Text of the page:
1 EAGLETON NOTES: February 2009



Thursday, 26 February 2009

Memories Covered With Dust

Scriptor Senex blogged on Scanning yesterday.   Simply Heather made a comment that the photos brought back to her "memories ....covered with dust in my mind".   What an absolutely wonderful expression.  Sometimes something will jump up, hit you between the eyes and say "Look at me". For me, this is one of those things.

Saturday, 21 February 2009

The Pianist (And, Incidentally, The Sacredness of Life)

I watched Roman Polanski's film The Pianist a few nights ago.  I watch films occasionally.  Often the same ones that I have watched before. Safe films. Films the ending of which I know. Films that entertain and relax me.  Not films that challenge me.  I can be a very emotional person and I like good emotions.  Like everyone else I have to face bad emotions from time to time in real life (and I've had a fair share of them so far) but, where I can, as in the make-believe life of films, I avoid them.  I'm done with the emotions generated by the horrors of the world of which there are far too many for me to do anything about.  So I have absolutely no idea why I chose to watch The Pianist knowing that it was a window into the evils that man perpetrates upon man.

And it did not fall short.  Ultimately it had the glimmer of a happy ending..... if one ignored the overwhelming unhappiness that had to be gone through to get there.  The fact that I actually watched it from beginning to end is, quite frankly, remarkable.

During the First World War the total number of casualties, both military and civilian, were about 37 million: 16 million deaths and 21 million wounded. 

Second World War casualty statistics vary greatly. Estimates of total dead range from 50 million to over 70 million.  The sources cited on Wikipedia document an estimated death toll in World War II of roughly 72 million, making it the deadliest ever. Civilians killed totaled around 47 million, including 20 million from war-related disease and famine. Total military dead: about 25 million, including deaths in captivity of about 4 million prisoners of war. Axis dead: approximately 11 million; Allied dead: about 61 million.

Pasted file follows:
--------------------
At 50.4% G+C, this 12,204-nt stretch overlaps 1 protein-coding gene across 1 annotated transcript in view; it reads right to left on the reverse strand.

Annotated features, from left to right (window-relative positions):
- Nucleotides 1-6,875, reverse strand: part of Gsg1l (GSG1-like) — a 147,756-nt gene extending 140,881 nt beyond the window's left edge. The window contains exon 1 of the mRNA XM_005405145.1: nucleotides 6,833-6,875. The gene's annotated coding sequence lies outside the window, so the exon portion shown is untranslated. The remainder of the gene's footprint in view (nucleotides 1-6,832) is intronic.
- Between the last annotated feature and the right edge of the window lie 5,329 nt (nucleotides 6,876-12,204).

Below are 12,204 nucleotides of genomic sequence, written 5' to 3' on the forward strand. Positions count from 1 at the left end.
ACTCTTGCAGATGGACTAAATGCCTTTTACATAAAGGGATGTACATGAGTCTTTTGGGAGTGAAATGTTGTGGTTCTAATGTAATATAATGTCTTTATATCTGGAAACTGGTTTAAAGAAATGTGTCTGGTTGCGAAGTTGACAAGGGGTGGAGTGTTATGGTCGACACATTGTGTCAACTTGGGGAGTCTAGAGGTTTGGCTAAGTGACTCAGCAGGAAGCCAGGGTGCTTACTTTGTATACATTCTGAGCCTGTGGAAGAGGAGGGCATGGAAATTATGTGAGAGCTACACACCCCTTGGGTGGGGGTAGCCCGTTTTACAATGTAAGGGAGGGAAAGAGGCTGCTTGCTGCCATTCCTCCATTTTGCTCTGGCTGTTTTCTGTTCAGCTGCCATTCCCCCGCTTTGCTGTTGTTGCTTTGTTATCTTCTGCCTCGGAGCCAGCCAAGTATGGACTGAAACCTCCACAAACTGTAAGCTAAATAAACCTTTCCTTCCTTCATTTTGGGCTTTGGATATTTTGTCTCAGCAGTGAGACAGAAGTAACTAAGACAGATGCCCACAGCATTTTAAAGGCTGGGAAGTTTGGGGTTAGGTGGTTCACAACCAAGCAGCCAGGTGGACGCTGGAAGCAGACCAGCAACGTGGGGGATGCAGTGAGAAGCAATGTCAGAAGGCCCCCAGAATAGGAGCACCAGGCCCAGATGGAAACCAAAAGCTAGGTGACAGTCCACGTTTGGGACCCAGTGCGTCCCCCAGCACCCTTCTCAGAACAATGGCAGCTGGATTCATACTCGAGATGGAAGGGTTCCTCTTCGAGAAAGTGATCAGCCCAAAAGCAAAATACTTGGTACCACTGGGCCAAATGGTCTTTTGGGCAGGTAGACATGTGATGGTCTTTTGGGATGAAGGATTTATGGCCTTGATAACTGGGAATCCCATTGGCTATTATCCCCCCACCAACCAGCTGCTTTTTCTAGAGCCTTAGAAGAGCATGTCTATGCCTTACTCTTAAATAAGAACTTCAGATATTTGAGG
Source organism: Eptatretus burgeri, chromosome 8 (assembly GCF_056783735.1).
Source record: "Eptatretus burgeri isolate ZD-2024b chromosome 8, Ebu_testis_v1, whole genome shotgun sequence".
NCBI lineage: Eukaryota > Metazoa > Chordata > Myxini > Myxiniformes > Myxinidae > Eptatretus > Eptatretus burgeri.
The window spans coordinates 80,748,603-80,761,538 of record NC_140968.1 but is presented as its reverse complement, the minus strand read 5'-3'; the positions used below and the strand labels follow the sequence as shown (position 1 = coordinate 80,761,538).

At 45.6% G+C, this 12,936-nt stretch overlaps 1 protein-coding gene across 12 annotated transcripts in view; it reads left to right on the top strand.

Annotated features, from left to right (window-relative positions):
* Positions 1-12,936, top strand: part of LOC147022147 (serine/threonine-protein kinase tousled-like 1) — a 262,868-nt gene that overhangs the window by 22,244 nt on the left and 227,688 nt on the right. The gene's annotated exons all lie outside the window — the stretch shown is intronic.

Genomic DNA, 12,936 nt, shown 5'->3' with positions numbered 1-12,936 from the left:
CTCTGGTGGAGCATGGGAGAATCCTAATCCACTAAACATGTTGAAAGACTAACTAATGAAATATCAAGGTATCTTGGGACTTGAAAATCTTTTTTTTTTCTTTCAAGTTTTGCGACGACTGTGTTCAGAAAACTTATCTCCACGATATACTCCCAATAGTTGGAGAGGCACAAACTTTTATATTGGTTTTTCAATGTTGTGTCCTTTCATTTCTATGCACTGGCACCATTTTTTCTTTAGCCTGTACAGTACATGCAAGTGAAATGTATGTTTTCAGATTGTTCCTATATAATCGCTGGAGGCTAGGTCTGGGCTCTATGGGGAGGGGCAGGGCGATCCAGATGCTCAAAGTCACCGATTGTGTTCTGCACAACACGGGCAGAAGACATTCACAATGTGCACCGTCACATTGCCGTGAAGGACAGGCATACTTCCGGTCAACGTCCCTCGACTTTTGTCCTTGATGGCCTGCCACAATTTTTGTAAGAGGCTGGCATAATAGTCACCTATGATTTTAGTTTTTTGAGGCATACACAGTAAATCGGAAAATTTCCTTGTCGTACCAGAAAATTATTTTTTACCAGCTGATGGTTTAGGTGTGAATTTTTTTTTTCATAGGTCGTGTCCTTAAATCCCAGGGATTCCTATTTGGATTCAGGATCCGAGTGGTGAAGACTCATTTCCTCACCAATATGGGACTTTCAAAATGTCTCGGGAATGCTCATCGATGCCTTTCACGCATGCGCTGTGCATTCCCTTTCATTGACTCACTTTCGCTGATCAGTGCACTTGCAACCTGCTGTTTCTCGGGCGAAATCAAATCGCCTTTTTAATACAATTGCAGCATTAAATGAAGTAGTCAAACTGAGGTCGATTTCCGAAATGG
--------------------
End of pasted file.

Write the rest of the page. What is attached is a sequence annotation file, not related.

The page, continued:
Now think.  Add to these possibly 88 million bodies, the dead of just two wars which took place during the last century, those of the conflicts in Ruanda, Vietnam, Bosnia, Croatia, Ethopia, Cambodia, Lebanon, Palestine, Gaza and so many more and I rest my case.

So why am I blogging about the dead of the last century (and I'm not excluding the present century either)?   What is my point?  What is my case? 

"I'm not really sure" is the answer to that question.

But it came about because I was thinking about death and the way people die. They weren't morbid thoughts but simply reflections arising out of a few recent deaths of people whom I know and the fact that I was told last summer in the UK that my death was 'only a matter of time'.  Of course it's only a matter of time.  Everyone's death is only a matter of time.  I'm just hoping that there's plenty between now and then.

Anyway I digress.  What worries me is not when I might die (although I hope that it will be some considerable time in the future) but how I might die.  At the moment there is a sporting chance that the cancer will get me.  And therein lies the rub (origin of saying please CJ).  Death by cancer is usually unpleasant and slow.  A good old heart attack may be unpleasant but it's usually quick.  

And  now to the point.  If I decided that I wanted to end things quickly why should I not be allowed to do just that.  It would save the NHS lots of money and my friends and relatives all that unpleasant waiting.  More importantly for me, it would save me lots of pain.